Besides, you get some information from local  literature and songs of the village bards. In the 1960s Maulana Abdur Rashid Tarkabagish Memorial Library was established to keep the glory and memory of the sacrifice of local people in Salanga. But unfortunately it has remained in a poor state and has not been developed properly for reasons unknown to me. I have gathered that the library had some accounts of a few eye witnesses of the massacre and disposal of dead bodies later. Our deepest respect remains for the martyrs of Salanga and their leader Abdur Rashid.

Before concluding, I would like to introduce that young leader to our present generation. I am sure, many of our present day youth do not know much about him. Abdur Rashid was born in a religious family of that area in the year 1900. He was a politically conscious young man though born in a Pir family. He left school in 1919 when he was an Entrance examinee and joined Khilafat Movement and in 1920 he joined the Non cooperation Movement launched by Indian National Congress concurrently. He was a leading figure in both the Movements in North Bengal.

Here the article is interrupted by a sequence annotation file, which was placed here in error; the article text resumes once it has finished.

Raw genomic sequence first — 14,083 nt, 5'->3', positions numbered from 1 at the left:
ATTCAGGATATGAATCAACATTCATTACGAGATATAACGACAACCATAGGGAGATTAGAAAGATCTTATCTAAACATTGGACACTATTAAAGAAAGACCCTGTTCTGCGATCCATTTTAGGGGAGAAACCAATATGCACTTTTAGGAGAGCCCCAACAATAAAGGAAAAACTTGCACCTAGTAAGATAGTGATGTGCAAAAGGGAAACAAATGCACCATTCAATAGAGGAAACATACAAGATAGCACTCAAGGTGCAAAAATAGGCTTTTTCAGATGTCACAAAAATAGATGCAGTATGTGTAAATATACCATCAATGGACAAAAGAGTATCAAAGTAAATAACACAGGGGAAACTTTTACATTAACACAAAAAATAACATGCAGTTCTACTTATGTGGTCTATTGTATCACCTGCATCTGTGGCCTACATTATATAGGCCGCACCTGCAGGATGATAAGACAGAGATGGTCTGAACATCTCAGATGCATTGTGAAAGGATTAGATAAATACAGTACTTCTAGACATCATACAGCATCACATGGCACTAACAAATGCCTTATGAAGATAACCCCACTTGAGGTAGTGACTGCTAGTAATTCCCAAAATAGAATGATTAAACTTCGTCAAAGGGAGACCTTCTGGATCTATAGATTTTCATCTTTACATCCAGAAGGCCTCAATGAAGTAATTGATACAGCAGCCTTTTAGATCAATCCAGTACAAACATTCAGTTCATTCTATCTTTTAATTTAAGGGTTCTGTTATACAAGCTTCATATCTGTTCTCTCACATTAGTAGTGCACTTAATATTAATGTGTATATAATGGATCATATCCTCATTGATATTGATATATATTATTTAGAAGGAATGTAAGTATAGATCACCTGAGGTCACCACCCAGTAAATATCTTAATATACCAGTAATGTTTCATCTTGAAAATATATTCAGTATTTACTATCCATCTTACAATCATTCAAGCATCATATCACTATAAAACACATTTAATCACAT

He was injured by police firing during Salanga massacre and was put behind the bars for his leading role there. After his release, he went to the United Province and got education in Bareilly, Saharanpur and Deobandh which earned him the title of Maulana. Then he proceeded to Lahore to study Logic and Philosophy at Ehsanul Islam College. He got the title of Tarkabagish after winning a famous debate competition there.